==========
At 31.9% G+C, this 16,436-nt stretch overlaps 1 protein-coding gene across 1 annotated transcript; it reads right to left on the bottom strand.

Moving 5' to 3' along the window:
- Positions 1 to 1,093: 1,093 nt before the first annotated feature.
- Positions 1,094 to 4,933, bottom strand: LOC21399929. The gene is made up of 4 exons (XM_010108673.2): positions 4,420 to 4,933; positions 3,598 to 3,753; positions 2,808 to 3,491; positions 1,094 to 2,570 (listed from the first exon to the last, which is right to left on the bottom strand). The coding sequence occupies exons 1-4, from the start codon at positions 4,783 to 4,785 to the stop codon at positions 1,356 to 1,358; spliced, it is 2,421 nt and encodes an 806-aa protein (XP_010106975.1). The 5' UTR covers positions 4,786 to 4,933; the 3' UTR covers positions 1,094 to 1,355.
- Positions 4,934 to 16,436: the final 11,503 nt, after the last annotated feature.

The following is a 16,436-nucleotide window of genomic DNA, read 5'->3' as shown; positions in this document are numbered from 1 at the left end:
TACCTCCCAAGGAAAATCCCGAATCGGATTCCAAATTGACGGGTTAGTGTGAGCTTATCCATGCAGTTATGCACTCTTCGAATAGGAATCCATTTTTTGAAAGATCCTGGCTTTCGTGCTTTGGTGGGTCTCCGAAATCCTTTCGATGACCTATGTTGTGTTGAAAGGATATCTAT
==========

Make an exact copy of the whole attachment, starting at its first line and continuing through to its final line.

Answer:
At 31.9% G+C, this 16,436-nt stretch overlaps 1 protein-coding gene across 1 annotated transcript; it reads right to left on the bottom strand.

Moving 5' to 3' along the window:
- Positions 1 to 1,093: 1,093 nt before the first annotated feature.
- Positions 1,094 to 4,933, bottom strand: LOC21399929. The gene is made up of 4 exons (XM_010108673.2): positions 4,420 to 4,933; positions 3,598 to 3,753; positions 2,808 to 3,491; positions 1,094 to 2,570 (listed from the first exon to the last, which is right to left on the bottom strand). The coding sequence occupies exons 1-4, from the start codon at positions 4,783 to 4,785 to the stop codon at positions 1,356 to 1,358; spliced, it is 2,421 nt and encodes an 806-aa protein (XP_010106975.1). The 5' UTR covers positions 4,786 to 4,933; the 3' UTR covers positions 1,094 to 1,355.
- Positions 4,934 to 16,436: the final 11,503 nt, after the last annotated feature.

The following is a 16,436-nucleotide window of genomic DNA, read 5'->3' as shown; positions in this document are numbered from 1 at the left end:
TACCTCCCAAGGAAAATCCCGAATCGGATTCCAAATTGACGGGTTAGTGTGAGCTTATCCATGCAGTTATGCACTCTTCGAATAGGAATCCATTTTTTGAAAGATCCTGGCTTTCGTGCTTTGGTGGGTCTCCGAAATCCTTTCGATGACCTATGTTGTGTTGAAAGGATATCTAT